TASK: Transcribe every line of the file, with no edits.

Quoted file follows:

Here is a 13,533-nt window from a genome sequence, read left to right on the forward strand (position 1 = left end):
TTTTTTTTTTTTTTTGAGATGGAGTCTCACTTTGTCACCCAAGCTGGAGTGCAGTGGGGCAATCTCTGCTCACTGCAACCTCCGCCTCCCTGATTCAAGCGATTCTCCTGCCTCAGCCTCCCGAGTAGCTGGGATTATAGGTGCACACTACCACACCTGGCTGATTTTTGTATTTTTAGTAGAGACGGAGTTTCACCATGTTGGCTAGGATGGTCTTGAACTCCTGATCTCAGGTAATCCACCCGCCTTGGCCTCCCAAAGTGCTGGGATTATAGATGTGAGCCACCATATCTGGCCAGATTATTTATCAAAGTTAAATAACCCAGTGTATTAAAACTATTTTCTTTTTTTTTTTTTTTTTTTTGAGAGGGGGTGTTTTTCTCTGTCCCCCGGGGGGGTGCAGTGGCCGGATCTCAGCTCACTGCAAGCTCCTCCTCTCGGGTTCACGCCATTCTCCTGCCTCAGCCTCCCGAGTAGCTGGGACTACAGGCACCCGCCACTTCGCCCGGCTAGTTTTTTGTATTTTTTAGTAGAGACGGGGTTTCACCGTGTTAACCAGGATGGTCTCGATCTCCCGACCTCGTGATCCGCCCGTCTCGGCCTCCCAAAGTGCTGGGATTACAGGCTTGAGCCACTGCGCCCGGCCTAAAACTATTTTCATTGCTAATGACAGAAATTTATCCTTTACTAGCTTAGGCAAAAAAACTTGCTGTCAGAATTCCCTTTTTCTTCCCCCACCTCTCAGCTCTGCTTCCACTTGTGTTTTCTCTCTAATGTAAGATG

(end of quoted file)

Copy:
Here is a 13,533-nt window from a genome sequence, read left to right on the forward strand (position 1 = left end):
TTTTTTTTTTTTTTTGAGATGGAGTCTCACTTTGTCACCCAAGCTGGAGTGCAGTGGGGCAATCTCTGCTCACTGCAACCTCCGCCTCCCTGATTCAAGCGATTCTCCTGCCTCAGCCTCCCGAGTAGCTGGGATTATAGGTGCACACTACCACACCTGGCTGATTTTTGTATTTTTAGTAGAGACGGAGTTTCACCATGTTGGCTAGGATGGTCTTGAACTCCTGATCTCAGGTAATCCACCCGCCTTGGCCTCCCAAAGTGCTGGGATTATAGATGTGAGCCACCATATCTGGCCAGATTATTTATCAAAGTTAAATAACCCAGTGTATTAAAACTATTTTCTTTTTTTTTTTTTTTTTTTTGAGAGGGGGTGTTTTTCTCTGTCCCCCGGGGGGGTGCAGTGGCCGGATCTCAGCTCACTGCAAGCTCCTCCTCTCGGGTTCACGCCATTCTCCTGCCTCAGCCTCCCGAGTAGCTGGGACTACAGGCACCCGCCACTTCGCCCGGCTAGTTTTTTGTATTTTTTAGTAGAGACGGGGTTTCACCGTGTTAACCAGGATGGTCTCGATCTCCCGACCTCGTGATCCGCCCGTCTCGGCCTCCCAAAGTGCTGGGATTACAGGCTTGAGCCACTGCGCCCGGCCTAAAACTATTTTCATTGCTAATGACAGAAATTTATCCTTTACTAGCTTAGGCAAAAAAACTTGCTGTCAGAATTCCCTTTTTCTTCCCCCACCTCTCAGCTCTGCTTCCACTTGTGTTTTCTCTCTAATGTAAGATG